World

Arpaio Motion Says Civil Rights Act Doesn't Protect Spanish Speakers

RANCHO BERNARDO, CA - AUGUST 10:  Sheriff Joe Arpaio speaks to members of the media  during a visit to the Rancho Bernardo Inn on August 10, 2010 in Rancho Bernardo, California.  Arpaio, who is Sheriff of Maricopa County in Arizona, gained national attention for using deputies to conduct raids to apprehend illegal immigrants and building large outdoor prison tents to house inmates.  (Photo by Sandy Huffaker/Getty Images) *** Local Caption *** Joe Arpaio

RANCHO BERNARDO, CA - AUGUST 10: Sheriff Joe Arpaio speaks to members of the media during a visit to the Rancho Bernardo Inn on August 10, 2010 in Rancho Bernardo, California. Arpaio, who is Sheriff of Maricopa County in Arizona, gained national attention for using deputies to conduct raids to apprehend illegal immigrants and building large outdoor prison tents to house inmates. (Photo by Sandy Huffaker/Getty Images) *** Local Caption *** Joe Arpaio  (2010 Getty Images)

The Maricopa County Sheriff's Office says the Obama administration's lawsuit against it should be dismissed because the Civil Rights Act does not address discrimination based on language.

Sheriff Joe Arpaio and his office, which filed a legal brief on Friday seeking the dismissal, did not deny or admit the administration's contention that they discriminated against Latino prisoners with limited English proficiency. Instead, the brief points out that Title VI of the 1964 Civil Rights Act does not specifically prohibit discrimination based on language.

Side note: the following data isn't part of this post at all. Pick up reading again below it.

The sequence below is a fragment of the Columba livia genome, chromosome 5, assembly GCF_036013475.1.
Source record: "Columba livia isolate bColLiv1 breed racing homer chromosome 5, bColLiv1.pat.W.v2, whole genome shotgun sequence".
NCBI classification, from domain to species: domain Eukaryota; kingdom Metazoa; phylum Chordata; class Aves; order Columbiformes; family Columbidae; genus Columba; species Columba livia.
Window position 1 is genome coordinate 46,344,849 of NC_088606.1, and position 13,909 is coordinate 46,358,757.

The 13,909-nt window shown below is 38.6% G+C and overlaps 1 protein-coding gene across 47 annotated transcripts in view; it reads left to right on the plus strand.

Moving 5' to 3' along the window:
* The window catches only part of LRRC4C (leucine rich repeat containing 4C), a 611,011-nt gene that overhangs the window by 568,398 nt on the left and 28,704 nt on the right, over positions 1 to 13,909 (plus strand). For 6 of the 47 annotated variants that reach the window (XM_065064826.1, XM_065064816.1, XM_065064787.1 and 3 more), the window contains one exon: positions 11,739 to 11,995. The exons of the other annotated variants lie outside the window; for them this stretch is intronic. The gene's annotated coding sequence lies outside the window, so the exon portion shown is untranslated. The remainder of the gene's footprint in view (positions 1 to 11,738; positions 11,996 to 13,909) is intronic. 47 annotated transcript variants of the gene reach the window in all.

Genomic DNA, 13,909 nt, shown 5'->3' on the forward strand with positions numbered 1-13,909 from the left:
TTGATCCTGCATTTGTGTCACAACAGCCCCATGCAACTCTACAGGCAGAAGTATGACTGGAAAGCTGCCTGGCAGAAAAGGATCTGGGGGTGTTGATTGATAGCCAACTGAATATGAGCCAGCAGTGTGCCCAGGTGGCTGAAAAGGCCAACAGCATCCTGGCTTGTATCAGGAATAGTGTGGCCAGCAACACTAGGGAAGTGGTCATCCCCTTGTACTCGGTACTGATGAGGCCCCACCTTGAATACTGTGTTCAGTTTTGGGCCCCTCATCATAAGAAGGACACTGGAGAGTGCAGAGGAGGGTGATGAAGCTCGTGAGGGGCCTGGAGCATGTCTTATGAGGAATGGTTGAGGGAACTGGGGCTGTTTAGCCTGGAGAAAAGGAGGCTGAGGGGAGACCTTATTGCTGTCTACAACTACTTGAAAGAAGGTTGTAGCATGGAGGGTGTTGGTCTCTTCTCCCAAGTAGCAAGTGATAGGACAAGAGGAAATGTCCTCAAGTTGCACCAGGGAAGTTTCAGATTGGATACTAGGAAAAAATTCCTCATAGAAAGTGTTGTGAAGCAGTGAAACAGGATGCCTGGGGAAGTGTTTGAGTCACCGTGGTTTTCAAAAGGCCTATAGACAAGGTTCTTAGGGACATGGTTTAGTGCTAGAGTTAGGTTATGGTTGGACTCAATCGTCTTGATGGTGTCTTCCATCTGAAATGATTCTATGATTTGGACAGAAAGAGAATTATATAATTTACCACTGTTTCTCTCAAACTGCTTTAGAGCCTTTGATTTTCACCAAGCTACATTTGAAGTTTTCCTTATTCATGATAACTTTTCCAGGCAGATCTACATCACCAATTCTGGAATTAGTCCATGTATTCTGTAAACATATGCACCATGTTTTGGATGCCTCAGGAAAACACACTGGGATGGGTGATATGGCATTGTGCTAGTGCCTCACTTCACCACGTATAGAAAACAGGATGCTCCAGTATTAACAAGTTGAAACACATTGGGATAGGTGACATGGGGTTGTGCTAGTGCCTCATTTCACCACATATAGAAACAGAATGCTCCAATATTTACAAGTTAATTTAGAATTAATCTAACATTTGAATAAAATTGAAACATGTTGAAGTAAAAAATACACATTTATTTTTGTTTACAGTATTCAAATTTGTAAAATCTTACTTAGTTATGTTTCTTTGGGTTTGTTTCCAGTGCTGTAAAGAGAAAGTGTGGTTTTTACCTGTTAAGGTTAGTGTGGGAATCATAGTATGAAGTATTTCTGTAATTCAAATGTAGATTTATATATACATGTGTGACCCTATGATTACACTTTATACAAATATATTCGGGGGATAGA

“The plain language of Title VI and its implementing regulations expressly state a prohibition that discriminates on the basis of race, color, or national origin only – not language proficiency,” the motion says. “Language proficiency is not a proxy for national origin.”

The motion by Arpaio's attorneys came nearly a month after the U.S. Justice Department filed a suit accusing Arpaio's office of profiling Latinos and punishing Hispanic jail inmates for speaking Spanish.

Arpaio also is accused of launching some immigration patrols based on citizen letters that complained about people with dark skin congregating in a given area or speaking Spanish but never reported an actual crime.

The motion to dismiss also argues that it is possible to discriminate against native Spanish speakers without discriminating against Latinos and that doing so is permitted under the Civil Rights Act.

“Although the Plaintiff goes to great lengths to categorize the prisoners as ‘Latino Limited English Proficient’ prisoners, its allegations clearly and unequivocally focus on providing language assistance to Spanish-speaking prisoners, not simply to those Spanish-speaking prisoners who also happen to be Latinos,” the motion says.

By definition, Spanish-speakers with limited English proficiency in the United States are referred to as Latinos. The attorneys for Arpaio and the Marcipoa County Sheriff’s Office did not immediately return a call requesting comment.

The sheriff has denied allegations of systematic discriminatory policing. He has called the lawsuit a politically motivated attack by the Obama administration intended to gain favor with Latino voters, and insisted that the Justice Department provide facts to prove its allegations.

In their filing Friday in U.S. District Court in Phoenix, Arpaio's lawyers also said the sheriff's office should be dismissed as a defendant "because it is a nonjural entity incapable of suing or being sued."

Contains reporting by the Associated Press

Roque Planas can be reached at roque.planas@foxnewslatino.com or via Twitter at @RoqPlanas.

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